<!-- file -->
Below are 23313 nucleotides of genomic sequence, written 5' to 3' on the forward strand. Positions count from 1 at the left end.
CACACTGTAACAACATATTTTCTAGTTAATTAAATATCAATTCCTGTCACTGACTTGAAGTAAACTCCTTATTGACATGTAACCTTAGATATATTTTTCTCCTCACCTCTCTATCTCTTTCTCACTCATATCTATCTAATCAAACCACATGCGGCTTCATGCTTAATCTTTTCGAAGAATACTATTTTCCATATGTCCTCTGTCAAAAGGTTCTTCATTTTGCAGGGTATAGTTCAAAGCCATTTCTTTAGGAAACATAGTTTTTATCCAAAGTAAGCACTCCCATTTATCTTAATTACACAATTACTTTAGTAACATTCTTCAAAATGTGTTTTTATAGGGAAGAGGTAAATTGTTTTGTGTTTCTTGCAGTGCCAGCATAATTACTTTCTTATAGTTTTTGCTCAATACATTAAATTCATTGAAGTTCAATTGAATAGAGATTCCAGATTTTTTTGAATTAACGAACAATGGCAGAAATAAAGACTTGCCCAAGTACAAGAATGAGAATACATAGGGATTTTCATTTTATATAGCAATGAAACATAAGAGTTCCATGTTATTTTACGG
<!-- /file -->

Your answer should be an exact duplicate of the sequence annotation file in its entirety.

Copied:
Below are 23313 nucleotides of genomic sequence, written 5' to 3' on the forward strand. Positions count from 1 at the left end.
CACACTGTAACAACATATTTTCTAGTTAATTAAATATCAATTCCTGTCACTGACTTGAAGTAAACTCCTTATTGACATGTAACCTTAGATATATTTTTCTCCTCACCTCTCTATCTCTTTCTCACTCATATCTATCTAATCAAACCACATGCGGCTTCATGCTTAATCTTTTCGAAGAATACTATTTTCCATATGTCCTCTGTCAAAAGGTTCTTCATTTTGCAGGGTATAGTTCAAAGCCATTTCTTTAGGAAACATAGTTTTTATCCAAAGTAAGCACTCCCATTTATCTTAATTACACAATTACTTTAGTAACATTCTTCAAAATGTGTTTTTATAGGGAAGAGGTAAATTGTTTTGTGTTTCTTGCAGTGCCAGCATAATTACTTTCTTATAGTTTTTGCTCAATACATTAAATTCATTGAAGTTCAATTGAATAGAGATTCCAGATTTTTTTGAATTAACGAACAATGGCAGAAATAAAGACTTGCCCAAGTACAAGAATGAGAATACATAGGGATTTTCATTTTATATAGCAATGAAACATAAGAGTTCCATGTTATTTTACGG